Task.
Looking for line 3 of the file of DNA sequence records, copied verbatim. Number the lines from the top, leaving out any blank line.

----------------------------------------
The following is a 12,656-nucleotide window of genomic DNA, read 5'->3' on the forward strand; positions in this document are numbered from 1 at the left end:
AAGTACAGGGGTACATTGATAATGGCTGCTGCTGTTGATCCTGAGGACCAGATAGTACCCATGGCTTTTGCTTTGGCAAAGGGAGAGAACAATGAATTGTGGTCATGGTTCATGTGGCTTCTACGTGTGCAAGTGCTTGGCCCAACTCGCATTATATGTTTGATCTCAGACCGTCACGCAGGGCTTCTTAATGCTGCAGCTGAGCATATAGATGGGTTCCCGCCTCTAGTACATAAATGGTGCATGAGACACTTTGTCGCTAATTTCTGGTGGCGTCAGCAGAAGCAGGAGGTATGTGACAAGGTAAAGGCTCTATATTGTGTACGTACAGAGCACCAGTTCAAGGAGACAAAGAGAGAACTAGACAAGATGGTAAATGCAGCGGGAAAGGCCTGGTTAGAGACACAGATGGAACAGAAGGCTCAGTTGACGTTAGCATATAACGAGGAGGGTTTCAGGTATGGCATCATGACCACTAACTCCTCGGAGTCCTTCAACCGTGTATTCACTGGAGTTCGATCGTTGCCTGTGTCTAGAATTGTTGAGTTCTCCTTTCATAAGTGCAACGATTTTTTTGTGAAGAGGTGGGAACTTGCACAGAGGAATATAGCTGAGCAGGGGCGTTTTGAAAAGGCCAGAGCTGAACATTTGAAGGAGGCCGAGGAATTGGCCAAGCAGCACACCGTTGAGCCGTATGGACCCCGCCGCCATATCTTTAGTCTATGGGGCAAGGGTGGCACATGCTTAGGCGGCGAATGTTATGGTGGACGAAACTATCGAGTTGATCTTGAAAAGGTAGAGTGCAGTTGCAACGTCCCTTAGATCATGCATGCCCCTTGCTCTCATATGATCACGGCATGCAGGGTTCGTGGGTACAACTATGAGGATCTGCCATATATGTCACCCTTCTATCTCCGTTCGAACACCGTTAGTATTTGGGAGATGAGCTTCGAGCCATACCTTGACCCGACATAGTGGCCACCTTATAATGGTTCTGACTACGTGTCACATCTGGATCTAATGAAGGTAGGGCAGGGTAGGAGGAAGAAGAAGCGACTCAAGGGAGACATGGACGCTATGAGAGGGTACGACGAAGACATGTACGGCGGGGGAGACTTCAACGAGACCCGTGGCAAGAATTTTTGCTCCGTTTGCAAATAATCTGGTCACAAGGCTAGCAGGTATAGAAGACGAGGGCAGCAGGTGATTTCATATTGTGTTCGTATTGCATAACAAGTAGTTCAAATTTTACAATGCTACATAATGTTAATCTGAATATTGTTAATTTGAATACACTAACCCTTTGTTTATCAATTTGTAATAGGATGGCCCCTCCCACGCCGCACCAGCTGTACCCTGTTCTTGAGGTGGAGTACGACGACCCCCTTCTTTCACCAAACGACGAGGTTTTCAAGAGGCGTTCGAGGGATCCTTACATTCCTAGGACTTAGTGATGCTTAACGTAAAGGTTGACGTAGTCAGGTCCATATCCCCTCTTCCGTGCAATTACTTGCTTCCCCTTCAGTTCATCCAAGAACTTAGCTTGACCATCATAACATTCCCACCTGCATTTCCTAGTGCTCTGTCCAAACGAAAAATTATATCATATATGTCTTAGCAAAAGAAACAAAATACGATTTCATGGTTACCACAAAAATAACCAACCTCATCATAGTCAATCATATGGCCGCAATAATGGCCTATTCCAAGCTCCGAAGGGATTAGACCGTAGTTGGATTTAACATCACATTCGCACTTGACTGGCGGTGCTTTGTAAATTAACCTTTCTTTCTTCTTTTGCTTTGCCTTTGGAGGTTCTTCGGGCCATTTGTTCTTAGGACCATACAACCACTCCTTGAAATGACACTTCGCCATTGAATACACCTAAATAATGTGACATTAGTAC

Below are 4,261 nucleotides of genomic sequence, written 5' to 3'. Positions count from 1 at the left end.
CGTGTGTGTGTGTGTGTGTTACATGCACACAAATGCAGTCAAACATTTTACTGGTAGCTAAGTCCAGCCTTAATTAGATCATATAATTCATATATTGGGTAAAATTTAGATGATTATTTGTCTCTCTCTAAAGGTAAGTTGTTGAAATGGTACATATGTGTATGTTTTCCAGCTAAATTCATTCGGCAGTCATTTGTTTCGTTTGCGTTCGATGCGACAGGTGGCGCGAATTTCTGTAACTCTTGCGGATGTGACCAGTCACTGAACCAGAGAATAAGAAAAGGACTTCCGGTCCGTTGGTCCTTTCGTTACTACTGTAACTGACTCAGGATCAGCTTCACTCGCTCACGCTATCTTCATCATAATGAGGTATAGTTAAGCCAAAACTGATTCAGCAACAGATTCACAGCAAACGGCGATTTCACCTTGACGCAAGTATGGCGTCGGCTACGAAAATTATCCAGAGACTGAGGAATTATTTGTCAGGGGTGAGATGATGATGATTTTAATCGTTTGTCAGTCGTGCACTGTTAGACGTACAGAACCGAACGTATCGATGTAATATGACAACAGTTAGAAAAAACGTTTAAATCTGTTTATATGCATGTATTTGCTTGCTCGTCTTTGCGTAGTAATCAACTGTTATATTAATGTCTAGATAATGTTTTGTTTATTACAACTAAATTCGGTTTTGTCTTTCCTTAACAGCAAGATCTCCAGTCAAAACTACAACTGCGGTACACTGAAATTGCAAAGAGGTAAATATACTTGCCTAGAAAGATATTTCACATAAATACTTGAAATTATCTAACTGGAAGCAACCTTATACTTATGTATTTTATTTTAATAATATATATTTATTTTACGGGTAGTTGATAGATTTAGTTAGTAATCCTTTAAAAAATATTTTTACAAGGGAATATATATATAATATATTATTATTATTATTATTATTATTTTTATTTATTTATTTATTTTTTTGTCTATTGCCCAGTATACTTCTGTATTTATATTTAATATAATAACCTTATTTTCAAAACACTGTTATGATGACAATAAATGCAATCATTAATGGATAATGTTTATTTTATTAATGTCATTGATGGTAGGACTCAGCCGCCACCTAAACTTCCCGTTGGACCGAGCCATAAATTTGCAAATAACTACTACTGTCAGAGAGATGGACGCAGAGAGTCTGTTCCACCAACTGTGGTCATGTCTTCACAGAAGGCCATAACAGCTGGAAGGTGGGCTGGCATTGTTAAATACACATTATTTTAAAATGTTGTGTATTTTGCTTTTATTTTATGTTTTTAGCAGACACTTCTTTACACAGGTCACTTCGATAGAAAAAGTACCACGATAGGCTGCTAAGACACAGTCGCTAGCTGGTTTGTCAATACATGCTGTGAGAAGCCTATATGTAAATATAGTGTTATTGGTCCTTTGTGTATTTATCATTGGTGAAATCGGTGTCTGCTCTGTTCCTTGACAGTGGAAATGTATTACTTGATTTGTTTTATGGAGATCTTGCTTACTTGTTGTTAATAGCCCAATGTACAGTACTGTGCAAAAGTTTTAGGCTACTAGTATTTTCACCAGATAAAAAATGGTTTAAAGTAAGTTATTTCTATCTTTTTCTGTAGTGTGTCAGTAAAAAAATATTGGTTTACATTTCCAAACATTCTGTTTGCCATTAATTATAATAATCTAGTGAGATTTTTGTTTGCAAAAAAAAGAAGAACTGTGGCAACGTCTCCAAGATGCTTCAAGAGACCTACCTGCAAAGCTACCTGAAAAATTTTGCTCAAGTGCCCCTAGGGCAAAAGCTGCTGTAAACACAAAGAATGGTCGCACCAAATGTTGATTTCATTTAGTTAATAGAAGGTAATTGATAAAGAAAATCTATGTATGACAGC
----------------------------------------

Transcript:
Below are 4,261 nucleotides of genomic sequence, written 5' to 3'. Positions count from 1 at the left end.